Blue Steel Program
Mental Health Promotion & Resilience-Building
Designed to prepare students for the Youth Aware of Mental Health (YAM) Program, Blue Steel is a trauma-informed, resilience-building education program designed to teach resilience skills and effective tools for supporting one's self and others during times of stress.
Developed within the CDRC, this program highlights emotion recognition and management, relaxation response activities, and empathic relationships as protective factors to encourage an attitude of mindfulness, acceptance, and mental flexibility. Increasing feelings of self-efficacy ultimately teaches youth that they are reliable partners in their own mental health promotion.
Blue Steel focuses on 8 key areas of resilience-building:
Educate youth about resilience
One of the foundational components of mental illness management and prevention is the quality of resilience. Resilience is the ability to maintain or regain mental health in the face of adversity or to bounce back from hardship and trauma. Resilience is not the absence of stress. Rather, it is built upon experiences of stress or adversity, and is the hallmark of strength and success. It is vital that students grow resilience because these are the skills they will call upon throughout their lives.
Teach youth about the body's stress and relaxation responses
Youth is a challenging time when one's internal and external environments are rapidly changing. Being able to understand the role of stress, and how each individual can manage it are powerful tools one can use throughout the rest of their life.
Identify and normalize stressors
Stress is a part of everyone's life, but students have their own unique set of stressors. Blue Steel focuses on teaching stress awareness and relaxation response activities that foster an attitude of mindfulness, acceptance, and flexibility.
Define and review both internal and external coping strategies
Trained facilitators help students examine their challenges with a broader lens to become aware that the end of something can also be the beginning of something new.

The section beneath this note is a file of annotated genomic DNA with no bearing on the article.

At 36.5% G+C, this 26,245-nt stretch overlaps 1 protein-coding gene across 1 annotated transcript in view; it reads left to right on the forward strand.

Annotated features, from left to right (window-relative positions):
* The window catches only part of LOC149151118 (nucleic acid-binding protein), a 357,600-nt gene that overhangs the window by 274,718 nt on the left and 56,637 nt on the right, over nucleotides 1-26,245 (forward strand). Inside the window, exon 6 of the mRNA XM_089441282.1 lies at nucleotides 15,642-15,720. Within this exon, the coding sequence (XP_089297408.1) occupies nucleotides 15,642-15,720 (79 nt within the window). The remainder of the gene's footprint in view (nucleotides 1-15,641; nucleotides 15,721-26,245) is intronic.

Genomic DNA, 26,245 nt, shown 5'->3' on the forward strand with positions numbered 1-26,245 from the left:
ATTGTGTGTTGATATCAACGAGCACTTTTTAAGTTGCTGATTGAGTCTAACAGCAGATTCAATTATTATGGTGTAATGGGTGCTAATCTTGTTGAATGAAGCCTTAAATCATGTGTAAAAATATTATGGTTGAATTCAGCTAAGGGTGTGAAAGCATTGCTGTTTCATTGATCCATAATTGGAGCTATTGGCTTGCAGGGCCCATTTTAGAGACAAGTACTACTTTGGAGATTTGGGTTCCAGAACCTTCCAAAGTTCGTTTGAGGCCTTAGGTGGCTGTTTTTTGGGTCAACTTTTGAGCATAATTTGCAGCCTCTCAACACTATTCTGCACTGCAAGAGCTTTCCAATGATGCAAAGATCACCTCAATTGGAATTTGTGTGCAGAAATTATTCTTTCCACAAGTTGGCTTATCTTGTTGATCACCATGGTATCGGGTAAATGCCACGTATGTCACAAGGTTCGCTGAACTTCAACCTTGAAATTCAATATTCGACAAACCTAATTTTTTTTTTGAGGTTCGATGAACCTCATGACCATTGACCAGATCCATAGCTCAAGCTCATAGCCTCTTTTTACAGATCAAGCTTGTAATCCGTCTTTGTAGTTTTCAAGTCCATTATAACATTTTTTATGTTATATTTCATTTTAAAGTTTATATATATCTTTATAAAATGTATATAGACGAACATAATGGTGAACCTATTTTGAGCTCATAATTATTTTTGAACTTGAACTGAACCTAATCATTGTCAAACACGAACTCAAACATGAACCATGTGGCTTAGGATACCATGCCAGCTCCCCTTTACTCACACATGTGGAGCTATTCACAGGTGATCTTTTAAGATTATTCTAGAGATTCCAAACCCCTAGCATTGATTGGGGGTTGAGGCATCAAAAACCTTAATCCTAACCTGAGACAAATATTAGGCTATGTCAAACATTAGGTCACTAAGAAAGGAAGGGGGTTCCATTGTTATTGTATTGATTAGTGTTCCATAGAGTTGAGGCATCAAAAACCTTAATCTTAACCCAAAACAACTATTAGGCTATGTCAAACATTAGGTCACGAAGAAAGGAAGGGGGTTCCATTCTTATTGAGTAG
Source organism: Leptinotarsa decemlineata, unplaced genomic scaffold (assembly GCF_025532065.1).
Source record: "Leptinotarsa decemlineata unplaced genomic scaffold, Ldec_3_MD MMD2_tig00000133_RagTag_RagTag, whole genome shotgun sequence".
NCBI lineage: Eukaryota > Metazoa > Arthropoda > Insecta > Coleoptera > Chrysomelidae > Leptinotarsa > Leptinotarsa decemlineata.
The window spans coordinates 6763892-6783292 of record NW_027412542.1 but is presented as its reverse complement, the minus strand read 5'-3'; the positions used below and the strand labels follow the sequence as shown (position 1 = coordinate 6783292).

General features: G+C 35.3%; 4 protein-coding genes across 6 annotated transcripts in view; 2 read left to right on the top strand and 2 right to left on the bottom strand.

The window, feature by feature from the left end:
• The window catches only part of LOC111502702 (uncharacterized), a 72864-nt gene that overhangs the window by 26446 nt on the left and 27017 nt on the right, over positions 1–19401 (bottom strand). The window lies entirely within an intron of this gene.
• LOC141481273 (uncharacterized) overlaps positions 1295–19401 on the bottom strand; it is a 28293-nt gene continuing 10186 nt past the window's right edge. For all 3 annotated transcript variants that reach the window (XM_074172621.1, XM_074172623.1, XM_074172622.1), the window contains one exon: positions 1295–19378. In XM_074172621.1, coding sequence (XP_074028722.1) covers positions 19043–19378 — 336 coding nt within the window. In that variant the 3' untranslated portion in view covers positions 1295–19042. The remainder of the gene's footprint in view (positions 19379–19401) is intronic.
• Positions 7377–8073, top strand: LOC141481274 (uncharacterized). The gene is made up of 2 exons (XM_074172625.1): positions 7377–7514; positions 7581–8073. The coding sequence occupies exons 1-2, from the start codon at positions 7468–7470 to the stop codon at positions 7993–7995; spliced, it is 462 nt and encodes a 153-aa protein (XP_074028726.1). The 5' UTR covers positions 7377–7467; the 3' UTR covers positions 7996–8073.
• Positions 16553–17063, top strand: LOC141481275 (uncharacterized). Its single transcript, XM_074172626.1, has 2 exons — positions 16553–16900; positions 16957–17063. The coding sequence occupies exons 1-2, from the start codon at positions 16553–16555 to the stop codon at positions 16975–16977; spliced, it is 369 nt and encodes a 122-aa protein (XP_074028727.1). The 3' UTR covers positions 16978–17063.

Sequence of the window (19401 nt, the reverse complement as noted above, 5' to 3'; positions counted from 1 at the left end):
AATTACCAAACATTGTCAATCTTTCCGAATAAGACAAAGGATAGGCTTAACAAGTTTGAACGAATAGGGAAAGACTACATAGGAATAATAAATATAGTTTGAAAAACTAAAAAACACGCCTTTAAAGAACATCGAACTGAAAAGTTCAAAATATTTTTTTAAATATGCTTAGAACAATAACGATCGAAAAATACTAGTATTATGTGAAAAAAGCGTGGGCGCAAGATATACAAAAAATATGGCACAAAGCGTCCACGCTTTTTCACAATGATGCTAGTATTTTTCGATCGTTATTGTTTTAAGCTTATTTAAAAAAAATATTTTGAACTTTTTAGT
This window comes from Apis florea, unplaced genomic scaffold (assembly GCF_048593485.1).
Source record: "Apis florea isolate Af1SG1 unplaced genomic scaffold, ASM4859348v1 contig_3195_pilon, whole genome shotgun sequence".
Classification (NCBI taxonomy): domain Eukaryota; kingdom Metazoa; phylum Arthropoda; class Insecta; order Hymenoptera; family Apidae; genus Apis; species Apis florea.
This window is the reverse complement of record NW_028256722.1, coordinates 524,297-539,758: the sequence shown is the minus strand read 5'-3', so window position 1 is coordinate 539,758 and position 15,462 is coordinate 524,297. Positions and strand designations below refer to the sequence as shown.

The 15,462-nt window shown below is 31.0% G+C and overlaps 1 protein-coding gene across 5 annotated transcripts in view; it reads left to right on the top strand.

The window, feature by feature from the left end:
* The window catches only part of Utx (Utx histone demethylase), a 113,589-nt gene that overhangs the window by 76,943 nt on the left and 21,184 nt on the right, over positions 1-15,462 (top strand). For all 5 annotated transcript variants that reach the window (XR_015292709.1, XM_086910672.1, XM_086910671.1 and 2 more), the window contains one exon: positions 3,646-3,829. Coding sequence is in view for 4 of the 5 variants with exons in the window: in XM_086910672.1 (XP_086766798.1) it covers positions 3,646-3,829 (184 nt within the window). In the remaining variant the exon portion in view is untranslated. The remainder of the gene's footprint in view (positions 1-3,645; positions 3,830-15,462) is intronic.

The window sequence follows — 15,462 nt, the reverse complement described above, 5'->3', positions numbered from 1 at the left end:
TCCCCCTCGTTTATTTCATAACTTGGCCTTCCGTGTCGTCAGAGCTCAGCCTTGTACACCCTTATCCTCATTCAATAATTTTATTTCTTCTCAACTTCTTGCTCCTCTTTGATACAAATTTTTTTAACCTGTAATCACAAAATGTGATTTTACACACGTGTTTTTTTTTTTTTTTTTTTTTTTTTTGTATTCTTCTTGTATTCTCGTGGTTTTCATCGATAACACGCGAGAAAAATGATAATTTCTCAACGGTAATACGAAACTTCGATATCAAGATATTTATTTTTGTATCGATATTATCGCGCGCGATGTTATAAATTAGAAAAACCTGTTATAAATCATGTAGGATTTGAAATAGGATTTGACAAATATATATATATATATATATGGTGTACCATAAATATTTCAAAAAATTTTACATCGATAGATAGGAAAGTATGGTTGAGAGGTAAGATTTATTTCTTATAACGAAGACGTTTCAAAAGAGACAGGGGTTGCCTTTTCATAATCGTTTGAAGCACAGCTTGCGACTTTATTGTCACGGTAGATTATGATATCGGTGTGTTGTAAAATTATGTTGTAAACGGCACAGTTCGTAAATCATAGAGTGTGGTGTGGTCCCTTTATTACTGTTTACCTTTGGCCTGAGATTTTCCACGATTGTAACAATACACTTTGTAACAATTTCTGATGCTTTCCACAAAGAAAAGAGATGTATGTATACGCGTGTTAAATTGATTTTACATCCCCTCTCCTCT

Encourage and develop mental flexibility
Mental flexibility and agility are indicators of resilience and mean that we can adapt and are willing to shift our thought patterns when confronted with changing circumstances.
Grow a values-based mindset
A foundation is one's personal set of values and something they can always go back to. Values are the fabric of one's life and their strength in challenging times. Even though these can change and evolve over time, they are always something that can relied upon. Providing students with exercises and trained facilitators that guide them through articulating their values is a critical part of Blue Steel.
Promote mental health self-monitoring
Self-monitoring involves keeping a personal record of your moods and behaviors in order to track trends over time. This allows individuals to observe how their mental state changes and provides concrete data to show how they are progressing, and which symptom profiles need attention. Blue Steel connects students with the CDRC's own mental health self-monitoring tool, that provides an easy-to-use, research-driven web-based tool. Learn more here.
Cultivate a positive peer-to-peer support network
Feelings of belonging to a group or community provide a sense of purpose and support to people. Connecting with others is critical to building resilience against uncertainty, loneliness, exhaustion, and distress. Blue Steel trains students on how to consider themselves valuable mental health resources for each other, and encourages steps to reach out to each other in time of need.
To learn more about this program, connect with us at Harmony.Hilton@UTSouthwestern.edu.
Developed to support the YAM Training Program, Blue Steel provides a toolbox for terminology and engagement for resilience.
Improving mental health starts with shifting habits through changing the conversation. Learn more here.
For information about CDRC programs, research, or activities, contact us at CDRC@UTSouthwestern.edu.